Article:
A North Bank Condo Clad in White
PHotos by Ryan M.L. Young
One couple makes the most of cityscape views by purposefully decorating in all white.
It doesn’t matter whether you are visiting for the first time or the 100th time—when you enter the North Bank Park condo of Mark and Megan Kvamme, it looks and feels brand new.
When they purchased the condo, an abundance of color already existed—through the large windows overlooking Downtown.
“Instead of trying to overpower the view of the cityscape, we deliberately designed the space to defer and complement the exterior,” Megan says.
To that end, the Kvammes, who have a 4-month-old daughter, took the condo where few have gone before—all white.
In small doses, white typically is conservative and complementary. But when used as the dominant color, white makes a bold statement. In the Kvammes’ condo, white provides a clean, crisp look and the perfect frame for the city.
“Mark and I wanted something that represents possibility and light,” Megan says. “White seemed the best color for this as it maximizes the radiance of the space.”
“We’re big believers in natural things, and while white is open and light, if you don’t integrate it with organic objects it can get kind of sterile,” Mark says. “We wanted to use organic objects, like marble, limestone, bamboo—materials that add dimension and a natural look.”
To help pull it off, the Kvammes enlisted the help of Isabella Grayfer, president of Roche Bobois Columbus, a Short North location of the worldwide chain that specializes in contemporary furniture from Italy and France.
“White is a new black or gray in Europe. In the United States, it is just coming on,” Grayfer says.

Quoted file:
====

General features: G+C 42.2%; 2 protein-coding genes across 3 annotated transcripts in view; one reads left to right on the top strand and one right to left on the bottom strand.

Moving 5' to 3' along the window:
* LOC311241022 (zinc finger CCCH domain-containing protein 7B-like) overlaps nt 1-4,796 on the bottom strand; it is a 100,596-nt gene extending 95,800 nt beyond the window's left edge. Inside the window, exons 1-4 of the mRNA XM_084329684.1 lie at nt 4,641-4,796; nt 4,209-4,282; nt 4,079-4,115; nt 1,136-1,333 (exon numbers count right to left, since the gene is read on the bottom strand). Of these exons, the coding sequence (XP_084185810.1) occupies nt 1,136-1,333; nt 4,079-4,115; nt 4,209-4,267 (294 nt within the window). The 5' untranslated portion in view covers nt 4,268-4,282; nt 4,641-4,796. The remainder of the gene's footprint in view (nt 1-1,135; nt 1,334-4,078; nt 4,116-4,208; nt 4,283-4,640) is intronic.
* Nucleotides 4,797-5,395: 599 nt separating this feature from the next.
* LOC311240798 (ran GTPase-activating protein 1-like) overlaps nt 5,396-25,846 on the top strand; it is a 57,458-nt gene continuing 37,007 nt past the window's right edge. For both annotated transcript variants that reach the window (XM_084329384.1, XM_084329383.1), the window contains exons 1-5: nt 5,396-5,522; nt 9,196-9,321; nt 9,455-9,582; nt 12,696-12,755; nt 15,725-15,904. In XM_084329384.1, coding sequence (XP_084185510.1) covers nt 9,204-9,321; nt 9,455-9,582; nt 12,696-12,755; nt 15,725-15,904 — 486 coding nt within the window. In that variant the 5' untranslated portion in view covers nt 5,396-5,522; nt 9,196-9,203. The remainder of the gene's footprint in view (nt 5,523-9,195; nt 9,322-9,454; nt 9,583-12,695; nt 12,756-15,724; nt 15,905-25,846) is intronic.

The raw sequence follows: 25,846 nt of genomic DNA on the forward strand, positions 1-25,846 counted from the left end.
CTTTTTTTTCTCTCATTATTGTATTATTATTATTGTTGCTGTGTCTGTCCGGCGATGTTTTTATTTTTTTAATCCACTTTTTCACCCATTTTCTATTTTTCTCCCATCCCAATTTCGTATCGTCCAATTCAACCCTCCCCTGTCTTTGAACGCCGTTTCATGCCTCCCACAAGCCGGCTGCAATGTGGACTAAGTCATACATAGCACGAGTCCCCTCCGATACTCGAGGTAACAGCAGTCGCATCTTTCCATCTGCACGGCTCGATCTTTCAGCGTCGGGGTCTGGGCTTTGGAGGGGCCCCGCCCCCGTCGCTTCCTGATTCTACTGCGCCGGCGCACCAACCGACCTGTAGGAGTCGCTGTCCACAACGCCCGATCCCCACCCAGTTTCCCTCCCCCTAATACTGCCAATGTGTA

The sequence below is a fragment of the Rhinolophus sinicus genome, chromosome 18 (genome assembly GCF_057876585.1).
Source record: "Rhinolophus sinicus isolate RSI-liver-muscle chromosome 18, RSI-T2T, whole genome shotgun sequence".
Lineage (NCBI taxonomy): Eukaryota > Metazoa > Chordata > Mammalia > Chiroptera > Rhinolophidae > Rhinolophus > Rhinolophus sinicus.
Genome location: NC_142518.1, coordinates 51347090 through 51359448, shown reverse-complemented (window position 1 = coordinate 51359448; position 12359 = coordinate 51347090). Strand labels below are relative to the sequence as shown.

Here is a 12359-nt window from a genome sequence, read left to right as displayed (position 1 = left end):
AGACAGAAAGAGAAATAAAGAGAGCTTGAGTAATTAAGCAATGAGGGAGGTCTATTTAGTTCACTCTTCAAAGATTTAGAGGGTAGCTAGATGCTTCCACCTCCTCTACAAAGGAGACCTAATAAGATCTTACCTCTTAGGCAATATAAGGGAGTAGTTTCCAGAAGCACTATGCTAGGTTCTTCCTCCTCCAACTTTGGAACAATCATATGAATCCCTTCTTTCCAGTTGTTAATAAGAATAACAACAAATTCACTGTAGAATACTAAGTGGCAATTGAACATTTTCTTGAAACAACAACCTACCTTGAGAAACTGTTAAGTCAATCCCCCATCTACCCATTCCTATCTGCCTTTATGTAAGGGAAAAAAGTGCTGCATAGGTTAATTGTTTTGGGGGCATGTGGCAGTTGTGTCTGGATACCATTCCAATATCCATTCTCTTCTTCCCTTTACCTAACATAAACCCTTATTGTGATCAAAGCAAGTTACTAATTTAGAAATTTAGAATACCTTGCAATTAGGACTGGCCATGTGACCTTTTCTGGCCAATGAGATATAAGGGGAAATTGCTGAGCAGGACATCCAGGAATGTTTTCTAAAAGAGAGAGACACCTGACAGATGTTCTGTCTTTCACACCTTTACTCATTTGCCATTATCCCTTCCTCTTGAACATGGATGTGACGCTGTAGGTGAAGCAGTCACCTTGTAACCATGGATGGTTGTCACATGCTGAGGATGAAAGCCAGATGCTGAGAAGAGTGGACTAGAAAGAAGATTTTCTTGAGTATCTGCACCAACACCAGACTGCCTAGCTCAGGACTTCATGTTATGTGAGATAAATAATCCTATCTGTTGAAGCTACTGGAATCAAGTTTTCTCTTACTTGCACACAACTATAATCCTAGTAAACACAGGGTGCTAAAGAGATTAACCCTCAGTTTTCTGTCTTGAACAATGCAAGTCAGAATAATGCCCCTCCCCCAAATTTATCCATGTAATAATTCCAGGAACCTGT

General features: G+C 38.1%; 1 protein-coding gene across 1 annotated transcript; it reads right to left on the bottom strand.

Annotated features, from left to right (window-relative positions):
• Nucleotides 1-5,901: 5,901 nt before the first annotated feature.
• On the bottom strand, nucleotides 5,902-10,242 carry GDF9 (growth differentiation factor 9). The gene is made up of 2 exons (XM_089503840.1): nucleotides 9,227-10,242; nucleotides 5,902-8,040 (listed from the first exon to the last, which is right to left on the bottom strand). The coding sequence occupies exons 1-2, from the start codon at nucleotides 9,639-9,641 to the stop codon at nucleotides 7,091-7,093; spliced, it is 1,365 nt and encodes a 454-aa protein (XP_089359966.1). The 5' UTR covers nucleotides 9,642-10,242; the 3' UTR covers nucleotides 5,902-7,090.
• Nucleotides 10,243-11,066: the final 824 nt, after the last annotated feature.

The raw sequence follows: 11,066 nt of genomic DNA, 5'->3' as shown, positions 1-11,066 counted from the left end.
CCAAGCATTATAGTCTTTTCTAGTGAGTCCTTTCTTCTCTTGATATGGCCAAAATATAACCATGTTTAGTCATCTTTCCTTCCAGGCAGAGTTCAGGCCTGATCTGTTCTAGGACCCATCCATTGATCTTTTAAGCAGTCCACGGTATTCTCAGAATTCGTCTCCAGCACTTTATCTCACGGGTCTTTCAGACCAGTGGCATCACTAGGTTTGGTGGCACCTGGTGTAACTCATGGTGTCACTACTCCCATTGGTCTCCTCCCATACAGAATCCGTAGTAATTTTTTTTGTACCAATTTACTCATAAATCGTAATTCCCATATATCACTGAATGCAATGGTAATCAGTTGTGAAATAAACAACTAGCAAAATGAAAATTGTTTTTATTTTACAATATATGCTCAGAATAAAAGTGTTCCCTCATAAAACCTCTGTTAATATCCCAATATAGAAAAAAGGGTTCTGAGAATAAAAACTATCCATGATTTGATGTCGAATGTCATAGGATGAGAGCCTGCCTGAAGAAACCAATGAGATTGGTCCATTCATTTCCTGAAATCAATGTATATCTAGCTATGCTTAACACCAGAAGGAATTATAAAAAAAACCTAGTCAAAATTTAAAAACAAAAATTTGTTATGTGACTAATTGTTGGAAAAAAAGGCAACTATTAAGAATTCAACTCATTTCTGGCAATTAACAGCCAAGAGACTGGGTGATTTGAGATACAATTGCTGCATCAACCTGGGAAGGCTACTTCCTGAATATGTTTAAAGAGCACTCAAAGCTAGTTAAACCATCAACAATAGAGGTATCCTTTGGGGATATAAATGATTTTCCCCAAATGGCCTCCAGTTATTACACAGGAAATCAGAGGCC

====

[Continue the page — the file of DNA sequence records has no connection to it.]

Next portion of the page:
A predominantly white decor is like an empty canvas—one that allows for versatility when choosing textures, fabrics and finishes, along with splashes of accent color. After all, everything goes with white.
“We found that having a neutral palette allowed us to easily shift the decor as the seasons change—using reds and greens for Christmas, a splash of softer colors for spring and bold oranges, yellows and blues when summer arrives,” Megan says. “We wanted the space to be like our treehouse in the sky, for nature to seamlessly flow into the space and combine with the energy of the diverse people in our lives.”
The perch gives the Kvammes and their visitors an up-close experience with Mother Nature’s stunning special effects.
“Being several hundred feet off of the ground, you become conscious more than ever of how energetic the atmosphere really is. We have witnessed some amazing storms and felt some amazing winds,” Megan says. “I love the way it looks at night—the white against the dark sky.”
“We wanted glass all the way around the house so we could sit in our bed and have a view all the way out to the city,” Mark says. “At night, it’s really cool to turn the lights off and have the lights from the city illuminate the apartment.”
The view never gets old for the Kvammes, and every scene is a little different—meaning new artwork is on display every day of the year.
“Each time we walk in, whether we are looking at the sun gleaming off of LeVeque Tower or at a whiteout in a snow storm, the space takes our breath away,” Megan says.